2lo8 wrote:That SRAM thing is a quirk of GXP because it was designed for 22mm, then someone got the idea to use 7/8" or 22.2mm bearings to cut costs or something. It's obviously bad, but it's not manufacturing variance. It's bad (re)design. Spindle length also happens to be incredibly unimportant on a pinch bolt design like Shimano, even if tolerances are excellent. I personally have not been impressed with recent 105. I don't have a large sample size but tolerances seem to getting worse. Even on slightly older 105 I remember quirks like the brake lever pins not sticking out the same on both sides.

In regards to SRAM, the only thing you really notice is how clunky the shift mechanism feels, which probably has more to do with the springs and ratchets than tolerances. When things are sprung, under tension or compression, it becomes a lot harder to detect differences from tolerances.
That “clunkyness” is something SRAM might be after. It just takes a enough lateral play at the top RD pulley (like Campag or Shimano) to soften most of it.

Talking tolerances the CULT bearing and the Ergopower internals are interesting.


mattr
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by mattr

2lo8 wrote:
Tue Jan 15, 2019 12:57 pm
That SRAM thing is a quirk of GXP because it was designed for 22mm, then someone got the idea to use 7/8" or 22.2mm bearings to cut costs or something. It's obviously bad, but it's not manufacturing variance. It's bad (re)design.
Design? No design involved at all. Except by an accountant.

Which doesn't count.
hambini wrote:
Tue Jan 15, 2019 1:34 pm
I have spoken about cranksets to give an example but if you laser scan SRAM and do the same for Shimano, the difference on non critical dimensions like forgings of bodies and pin locations. Shimano is way more accurate.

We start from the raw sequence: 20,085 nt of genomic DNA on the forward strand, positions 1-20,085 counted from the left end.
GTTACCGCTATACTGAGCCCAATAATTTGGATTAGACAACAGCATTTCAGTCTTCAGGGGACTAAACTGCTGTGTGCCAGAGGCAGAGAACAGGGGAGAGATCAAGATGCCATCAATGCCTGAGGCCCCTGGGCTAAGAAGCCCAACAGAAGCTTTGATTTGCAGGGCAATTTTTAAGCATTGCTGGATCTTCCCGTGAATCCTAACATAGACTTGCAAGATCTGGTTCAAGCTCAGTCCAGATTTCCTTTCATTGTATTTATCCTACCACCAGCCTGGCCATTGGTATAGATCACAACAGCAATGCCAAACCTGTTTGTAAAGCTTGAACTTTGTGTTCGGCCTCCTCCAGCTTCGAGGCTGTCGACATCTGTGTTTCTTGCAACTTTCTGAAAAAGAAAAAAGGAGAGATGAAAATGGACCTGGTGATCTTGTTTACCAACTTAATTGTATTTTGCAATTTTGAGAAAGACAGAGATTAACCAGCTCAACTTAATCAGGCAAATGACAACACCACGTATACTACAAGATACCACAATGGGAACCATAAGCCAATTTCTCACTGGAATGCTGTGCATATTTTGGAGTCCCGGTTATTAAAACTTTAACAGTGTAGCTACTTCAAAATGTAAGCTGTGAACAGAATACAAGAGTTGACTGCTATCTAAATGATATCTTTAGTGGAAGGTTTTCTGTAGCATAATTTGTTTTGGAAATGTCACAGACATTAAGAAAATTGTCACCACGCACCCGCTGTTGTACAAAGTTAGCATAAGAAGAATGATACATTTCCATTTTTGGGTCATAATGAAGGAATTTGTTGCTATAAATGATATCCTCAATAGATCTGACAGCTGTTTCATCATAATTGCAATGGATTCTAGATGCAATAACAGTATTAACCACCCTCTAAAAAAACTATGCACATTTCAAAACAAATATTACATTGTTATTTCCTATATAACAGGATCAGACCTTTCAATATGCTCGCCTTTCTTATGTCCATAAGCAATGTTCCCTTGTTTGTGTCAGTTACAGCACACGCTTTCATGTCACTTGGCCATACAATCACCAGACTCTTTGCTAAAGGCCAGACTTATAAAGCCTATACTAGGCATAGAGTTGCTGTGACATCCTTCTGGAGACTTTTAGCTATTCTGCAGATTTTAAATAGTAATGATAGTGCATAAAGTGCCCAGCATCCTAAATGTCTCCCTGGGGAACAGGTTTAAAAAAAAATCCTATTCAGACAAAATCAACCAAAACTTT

I've actually dealt with this in the real world. Building a stack of SRAM team bikes with a couple of mates, the variability between supposedly identical parts was noticeable (but didn't actually have any effect on operation, eventually.).

On the flip side, it really wouldn't have been noticeable if i hadn't had to fit a dozen a more groupsets on a production line set up to compare. (Long enough ago to be Red 10 speed FWIW)

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wheelsONfire
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by wheelsONfire

I would like to try Campa EPS just to see how it is compared to Shimano DI2 and Sram Etap.
Both setting up/ tuning and using.
Not that i have a need for it, but it would satisfy a curiousity/ understanding.
What is quite funny in all this, i have had more issues with Shimano due to battery failures, than i have had with Etap (finky setup).
I must admit that i have many times wondered if Campas batteries are a problem to?
Bikes:

Ax Lightness Vial EVO Race (2018.12.21)
viewtopic.php?f=10&t=156137
Paduano Racing Fidia (kind of shelved)
Open *UP* (2016.04.14)


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Calnago
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by Calnago